COPYRIGHT 2011 BY JFS PRODUCTIONS, INC.

DISTRIBUTED BY CREATORS.COM



Comments

5 Comments | Post Comment
Your show the other night "The Money Hole" was one of the best and informative (eye opener) show I have seen in a long, long time. It was very well done and to the point. I could tell a lot of thought and research had gone into it. One of the best segments was the one on Puerto Rico and Canada how they turned themselves around, being in the same predicument we are in. It was good to see that they saw the problem and did something to remedy it even though it was unpopular at first and there was a lot of protesting. But it proved to the people in the end it was the right choice.
Comment: #1
Posted by: Pat Hill
Tue Jun 14, 2011 7:23 PM
I must disagree with you on this at this time. While it is true that Canada succeeded with an austerity program in the mid-90's, that was a charmed time: Commodity prices, particularly petroleum, were falling, giving a boost to world economies, and new technologies, particularly the final stages of universal PC adoption, were greatly improving productivity. It was a great time to make investments. Freeing up capital from gross misapplication to government had a real and fairly prompt payoff.
Today, there is no demand for capital. Our government has just assumed the private debts of the large banks (a terrible thing for which we will be paying for generations) and these banks have capital but no one to whom to lend. Deleveraging is the immediate requirement, both public and private. Under these circumstances, we cannot expect a large nor an immediate return from transferring capital from government to the private sector.
That does not mean that we should keep pouring money down the same old rat holes: farm subsidies (especially ethanol and sugar), over-generous government employee salaries and pensions, near-permanent unemployment payments, regulations on regulations, import barriers, etc. It does, however, mean that it is a poor time to cut back on education and infrastructure, since these are activities that the government can do that will have long-term positive impact on the economy. In fact, these investments should be increased, even at the expense of delaying governmental deleveraging.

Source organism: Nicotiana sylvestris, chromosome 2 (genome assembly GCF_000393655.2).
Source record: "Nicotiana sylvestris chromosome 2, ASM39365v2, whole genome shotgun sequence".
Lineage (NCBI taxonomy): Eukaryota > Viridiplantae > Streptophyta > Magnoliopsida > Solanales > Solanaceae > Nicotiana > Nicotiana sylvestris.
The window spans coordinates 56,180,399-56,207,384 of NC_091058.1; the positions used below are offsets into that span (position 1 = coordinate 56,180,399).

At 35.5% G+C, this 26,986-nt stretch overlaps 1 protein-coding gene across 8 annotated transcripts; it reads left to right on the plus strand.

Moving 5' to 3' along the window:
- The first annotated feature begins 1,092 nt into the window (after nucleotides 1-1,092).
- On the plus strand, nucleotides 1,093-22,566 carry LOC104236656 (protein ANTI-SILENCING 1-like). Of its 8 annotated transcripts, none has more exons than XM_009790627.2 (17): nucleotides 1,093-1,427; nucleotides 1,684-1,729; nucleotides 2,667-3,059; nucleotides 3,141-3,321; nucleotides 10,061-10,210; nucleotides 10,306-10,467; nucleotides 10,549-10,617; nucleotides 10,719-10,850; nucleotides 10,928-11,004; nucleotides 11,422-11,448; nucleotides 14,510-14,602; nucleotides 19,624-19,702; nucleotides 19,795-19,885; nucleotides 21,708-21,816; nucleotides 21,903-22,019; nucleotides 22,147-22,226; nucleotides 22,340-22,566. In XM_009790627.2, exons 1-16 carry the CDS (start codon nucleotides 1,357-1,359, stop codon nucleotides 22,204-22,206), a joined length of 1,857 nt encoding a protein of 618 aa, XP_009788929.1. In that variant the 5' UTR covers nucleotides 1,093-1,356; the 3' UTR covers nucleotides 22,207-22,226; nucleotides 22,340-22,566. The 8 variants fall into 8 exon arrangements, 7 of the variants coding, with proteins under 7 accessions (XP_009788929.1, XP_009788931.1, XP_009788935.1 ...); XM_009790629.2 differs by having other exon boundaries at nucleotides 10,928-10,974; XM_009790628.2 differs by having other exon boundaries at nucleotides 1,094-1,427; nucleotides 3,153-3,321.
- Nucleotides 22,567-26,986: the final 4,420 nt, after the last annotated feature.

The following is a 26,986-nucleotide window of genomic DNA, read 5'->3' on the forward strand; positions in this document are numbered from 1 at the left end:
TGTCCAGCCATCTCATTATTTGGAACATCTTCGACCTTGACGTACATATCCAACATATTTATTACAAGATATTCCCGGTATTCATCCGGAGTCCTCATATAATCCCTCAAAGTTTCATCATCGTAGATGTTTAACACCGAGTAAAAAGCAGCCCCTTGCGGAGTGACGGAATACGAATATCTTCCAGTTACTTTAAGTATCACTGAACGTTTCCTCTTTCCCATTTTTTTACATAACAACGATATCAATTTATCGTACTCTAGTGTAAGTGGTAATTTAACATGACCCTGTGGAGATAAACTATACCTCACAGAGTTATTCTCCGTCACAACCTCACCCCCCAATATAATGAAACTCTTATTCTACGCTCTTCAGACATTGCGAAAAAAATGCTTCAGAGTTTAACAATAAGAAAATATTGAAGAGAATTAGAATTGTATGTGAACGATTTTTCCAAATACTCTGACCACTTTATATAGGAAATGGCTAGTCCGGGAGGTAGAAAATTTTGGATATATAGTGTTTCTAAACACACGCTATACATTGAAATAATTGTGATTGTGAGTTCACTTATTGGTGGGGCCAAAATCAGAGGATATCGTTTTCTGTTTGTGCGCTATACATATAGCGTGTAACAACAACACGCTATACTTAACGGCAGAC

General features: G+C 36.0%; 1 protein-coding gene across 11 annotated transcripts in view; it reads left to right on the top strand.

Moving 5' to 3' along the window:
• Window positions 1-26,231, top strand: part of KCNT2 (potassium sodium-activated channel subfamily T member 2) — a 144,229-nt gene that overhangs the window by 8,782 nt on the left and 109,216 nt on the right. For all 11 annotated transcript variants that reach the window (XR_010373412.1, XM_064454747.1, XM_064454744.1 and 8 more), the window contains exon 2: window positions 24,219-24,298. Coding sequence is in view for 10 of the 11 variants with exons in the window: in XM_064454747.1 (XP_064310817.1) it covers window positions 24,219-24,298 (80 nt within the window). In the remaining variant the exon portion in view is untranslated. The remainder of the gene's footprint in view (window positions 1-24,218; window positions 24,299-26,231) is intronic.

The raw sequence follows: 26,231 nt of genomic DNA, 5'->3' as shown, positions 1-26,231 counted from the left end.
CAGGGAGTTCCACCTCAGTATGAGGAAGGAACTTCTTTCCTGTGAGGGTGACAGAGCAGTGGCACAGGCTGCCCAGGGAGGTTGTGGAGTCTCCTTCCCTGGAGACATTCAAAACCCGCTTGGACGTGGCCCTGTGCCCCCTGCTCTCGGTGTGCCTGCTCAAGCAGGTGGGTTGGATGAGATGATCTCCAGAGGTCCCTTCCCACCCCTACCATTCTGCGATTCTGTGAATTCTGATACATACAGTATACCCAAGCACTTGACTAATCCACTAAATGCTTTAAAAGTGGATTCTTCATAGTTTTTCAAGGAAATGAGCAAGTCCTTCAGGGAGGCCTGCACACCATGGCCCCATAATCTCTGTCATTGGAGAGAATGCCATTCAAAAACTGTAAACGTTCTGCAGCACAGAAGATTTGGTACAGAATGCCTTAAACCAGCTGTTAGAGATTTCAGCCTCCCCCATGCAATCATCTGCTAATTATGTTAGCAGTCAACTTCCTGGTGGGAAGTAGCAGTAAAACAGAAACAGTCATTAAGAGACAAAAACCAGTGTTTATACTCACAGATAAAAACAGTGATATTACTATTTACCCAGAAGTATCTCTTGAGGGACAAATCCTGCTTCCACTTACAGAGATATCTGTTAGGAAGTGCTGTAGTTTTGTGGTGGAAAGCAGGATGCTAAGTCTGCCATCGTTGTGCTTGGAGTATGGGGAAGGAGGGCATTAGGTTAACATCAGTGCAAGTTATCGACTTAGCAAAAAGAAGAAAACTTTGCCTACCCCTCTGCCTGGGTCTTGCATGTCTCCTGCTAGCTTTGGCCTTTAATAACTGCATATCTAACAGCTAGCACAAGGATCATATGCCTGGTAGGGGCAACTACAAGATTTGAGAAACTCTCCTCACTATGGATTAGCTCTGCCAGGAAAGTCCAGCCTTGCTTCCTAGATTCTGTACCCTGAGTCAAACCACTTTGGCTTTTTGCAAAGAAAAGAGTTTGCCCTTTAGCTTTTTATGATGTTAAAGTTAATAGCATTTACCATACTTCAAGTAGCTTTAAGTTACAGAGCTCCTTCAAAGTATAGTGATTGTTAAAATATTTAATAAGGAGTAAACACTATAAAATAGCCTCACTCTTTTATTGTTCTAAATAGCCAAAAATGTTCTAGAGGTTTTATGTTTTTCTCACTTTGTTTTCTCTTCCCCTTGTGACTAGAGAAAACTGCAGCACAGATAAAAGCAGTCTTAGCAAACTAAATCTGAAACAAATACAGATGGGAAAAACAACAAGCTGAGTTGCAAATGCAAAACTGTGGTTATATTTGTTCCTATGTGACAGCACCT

Comment: #2
Posted by: Mac McFarland
Wed Jun 15, 2011 11:38 AM
Very good column. I agree we throw money away on useless subsidies etc. We need to get the country working again. To do this we need to get off the man made global warming kick. It doesn't exist. We need to eliminate/reduce subsidies on oil drilling, green energy, farming and a large number of other items.We need to allow drilling in Alaska , off shore and in various other areas. We need to eliminate/revise the restrictive regulations that are detrimental in starting and maintaining industry and businesses. By the way did OB go to Puerto Rico and announce that he is helping them out and thereby claim that he is responsible for their success rather than the Puerto Rico governor to get votes for 2012?
Comment: #3
Posted by: wally mattson
Sun Jun 19, 2011 11:23 AM
I am guessing that Canada is not spending money on needless wars or on obscene amounts of foreign aid.
Comment: #4
Posted by: Firebird
Mon Jun 20, 2011 7:39 AM
I love your show. I wrote a book in the 1990's, published in 2005. I said in my book what was wrong with this country and our government. It is controlled by greedy corrupt people. In America the Golden Rule has been tossed out the window. I predicted what was going to happen and people laughed. But, they laugh no more. Much of what I pred8icted has already happened and more is coming.
I have one question. WHY DO POLITICIANS WANT TO ONLY CUT BACK TO THE WORKING CLASS TAX-PAYERS? WHY DO THEY NEVER MENTION CUTTING THEIR OWN "ENTITLEMENT? IF THEY PUT THEMSELVES AND ALL GOVERNEMT EMPLOYEES ON SOCIAL SECURITY AND MEDICCARE, THE PROBLEM WOULD BE RESOLVED. WHY ARE THEY PRIVY TO LIFETIME MEDICAL BENEFITS AND HUGE PENSIONS THEY CAN DRAW BEFORE THEY ARE 65? THEY ARE ONE REASON THIS COUNTRY IS GOING BROKE.
YOUR SHOW TELLS IT LIKE IT IS AND SOMETHING SHOULD BE DONE TO STOP CORPORATE AND POLIIICAL GREED AND CORRUPTION. START BY GETTING RID OF LOBBYISTS. I PREDICTED ALL THIS IN MY BOOK "THE DEVIL'S REIGN."
Comment: #5
Posted by: George
Mon Jun 20, 2011 12:56 PM
Already have an account? Log in.
New Account  
Your Name:
Your E-mail:
Your Password:
Confirm Your Password:

Please allow a few minutes for your comment to be posted.

Enter the numbers to the right:  
Creators.com comments policy
More
John Stossel
Oct. `14
Su Mo Tu We Th Fr Sa
28 29 30 1 2 3 4
5 6 7 8 9 10 11
12 13 14 15 16 17 18
19 20 21 22 23 24 25
26 27 28 29 30 31 1
About the author About the author
Write the author Write the author
Printer friendly format Printer friendly format
Email to friend Email to friend
View by Month
Marc Dion
Marc DionUpdated 3 Nov 2014
Brent Bozell
Linda Chavez
Linda ChavezUpdated 31 Oct 2014

20 Jun 2012 Regulating Political Speech

9 Apr 2014 Taxing Life Away

6 Aug 2008 The Sky Isn't Falling